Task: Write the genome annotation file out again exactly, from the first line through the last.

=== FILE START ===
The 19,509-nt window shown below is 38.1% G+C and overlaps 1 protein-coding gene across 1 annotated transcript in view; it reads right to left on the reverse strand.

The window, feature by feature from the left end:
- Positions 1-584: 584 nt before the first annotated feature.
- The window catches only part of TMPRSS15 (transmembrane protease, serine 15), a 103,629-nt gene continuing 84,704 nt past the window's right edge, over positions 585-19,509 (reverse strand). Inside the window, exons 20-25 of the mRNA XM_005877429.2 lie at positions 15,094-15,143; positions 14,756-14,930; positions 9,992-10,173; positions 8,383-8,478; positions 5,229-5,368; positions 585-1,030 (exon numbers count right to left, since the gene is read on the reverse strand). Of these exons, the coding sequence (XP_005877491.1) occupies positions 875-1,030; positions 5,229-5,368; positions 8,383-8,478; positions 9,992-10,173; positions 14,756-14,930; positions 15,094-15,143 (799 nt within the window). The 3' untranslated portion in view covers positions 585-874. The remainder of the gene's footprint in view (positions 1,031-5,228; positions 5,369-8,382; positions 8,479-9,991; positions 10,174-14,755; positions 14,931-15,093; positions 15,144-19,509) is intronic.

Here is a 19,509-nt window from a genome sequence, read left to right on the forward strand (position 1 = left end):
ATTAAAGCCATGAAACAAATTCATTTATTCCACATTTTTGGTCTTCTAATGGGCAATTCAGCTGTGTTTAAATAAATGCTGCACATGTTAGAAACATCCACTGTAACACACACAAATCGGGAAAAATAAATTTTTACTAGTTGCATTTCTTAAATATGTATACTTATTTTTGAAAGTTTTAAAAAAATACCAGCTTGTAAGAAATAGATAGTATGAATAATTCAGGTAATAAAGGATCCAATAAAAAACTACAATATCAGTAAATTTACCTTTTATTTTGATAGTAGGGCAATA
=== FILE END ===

The 19,509-nt window shown below is 38.1% G+C and overlaps 1 protein-coding gene across 1 annotated transcript in view; it reads right to left on the reverse strand.

The window, feature by feature from the left end:
- Positions 1-584: 584 nt before the first annotated feature.
- The window catches only part of TMPRSS15 (transmembrane protease, serine 15), a 103,629-nt gene continuing 84,704 nt past the window's right edge, over positions 585-19,509 (reverse strand). Inside the window, exons 20-25 of the mRNA XM_005877429.2 lie at positions 15,094-15,143; positions 14,756-14,930; positions 9,992-10,173; positions 8,383-8,478; positions 5,229-5,368; positions 585-1,030 (exon numbers count right to left, since the gene is read on the reverse strand). Of these exons, the coding sequence (XP_005877491.1) occupies positions 875-1,030; positions 5,229-5,368; positions 8,383-8,478; positions 9,992-10,173; positions 14,756-14,930; positions 15,094-15,143 (799 nt within the window). The 3' untranslated portion in view covers positions 585-874. The remainder of the gene's footprint in view (positions 1,031-5,228; positions 5,369-8,382; positions 8,479-9,991; positions 10,174-14,755; positions 14,931-15,093; positions 15,144-19,509) is intronic.

Here is a 19,509-nt window from a genome sequence, read left to right on the forward strand (position 1 = left end):
ATTAAAGCCATGAAACAAATTCATTTATTCCACATTTTTGGTCTTCTAATGGGCAATTCAGCTGTGTTTAAATAAATGCTGCACATGTTAGAAACATCCACTGTAACACACACAAATCGGGAAAAATAAATTTTTACTAGTTGCATTTCTTAAATATGTATACTTATTTTTGAAAGTTTTAAAAAAATACCAGCTTGTAAGAAATAGATAGTATGAATAATTCAGGTAATAAAGGATCCAATAAAAAACTACAATATCAGTAAATTTACCTTTTATTTTGATAGTAGGGCAATA